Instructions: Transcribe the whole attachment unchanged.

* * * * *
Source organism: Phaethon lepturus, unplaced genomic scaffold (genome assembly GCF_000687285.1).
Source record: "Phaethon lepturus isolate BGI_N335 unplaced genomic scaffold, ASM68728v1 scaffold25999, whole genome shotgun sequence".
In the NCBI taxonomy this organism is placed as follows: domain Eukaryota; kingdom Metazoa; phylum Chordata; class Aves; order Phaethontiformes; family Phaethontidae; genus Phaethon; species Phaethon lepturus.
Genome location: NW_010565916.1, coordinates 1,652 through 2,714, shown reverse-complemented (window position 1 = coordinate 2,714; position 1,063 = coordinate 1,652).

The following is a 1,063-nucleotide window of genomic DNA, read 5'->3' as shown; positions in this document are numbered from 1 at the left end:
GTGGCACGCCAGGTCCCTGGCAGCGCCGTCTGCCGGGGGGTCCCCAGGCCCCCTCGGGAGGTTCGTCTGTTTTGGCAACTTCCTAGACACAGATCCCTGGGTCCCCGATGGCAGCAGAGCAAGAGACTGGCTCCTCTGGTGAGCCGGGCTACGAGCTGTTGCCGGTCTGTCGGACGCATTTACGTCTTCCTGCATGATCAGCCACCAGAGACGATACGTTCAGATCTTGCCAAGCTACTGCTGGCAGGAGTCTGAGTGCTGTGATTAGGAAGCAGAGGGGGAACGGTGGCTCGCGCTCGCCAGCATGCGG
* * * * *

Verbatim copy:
Source organism: Phaethon lepturus, unplaced genomic scaffold (genome assembly GCF_000687285.1).
Source record: "Phaethon lepturus isolate BGI_N335 unplaced genomic scaffold, ASM68728v1 scaffold25999, whole genome shotgun sequence".
In the NCBI taxonomy this organism is placed as follows: domain Eukaryota; kingdom Metazoa; phylum Chordata; class Aves; order Phaethontiformes; family Phaethontidae; genus Phaethon; species Phaethon lepturus.
Genome location: NW_010565916.1, coordinates 1,652 through 2,714, shown reverse-complemented (window position 1 = coordinate 2,714; position 1,063 = coordinate 1,652).

The following is a 1,063-nucleotide window of genomic DNA, read 5'->3' as shown; positions in this document are numbered from 1 at the left end:
GTGGCACGCCAGGTCCCTGGCAGCGCCGTCTGCCGGGGGGTCCCCAGGCCCCCTCGGGAGGTTCGTCTGTTTTGGCAACTTCCTAGACACAGATCCCTGGGTCCCCGATGGCAGCAGAGCAAGAGACTGGCTCCTCTGGTGAGCCGGGCTACGAGCTGTTGCCGGTCTGTCGGACGCATTTACGTCTTCCTGCATGATCAGCCACCAGAGACGATACGTTCAGATCTTGCCAAGCTACTGCTGGCAGGAGTCTGAGTGCTGTGATTAGGAAGCAGAGGGGGAACGGTGGCTCGCGCTCGCCAGCATGCGG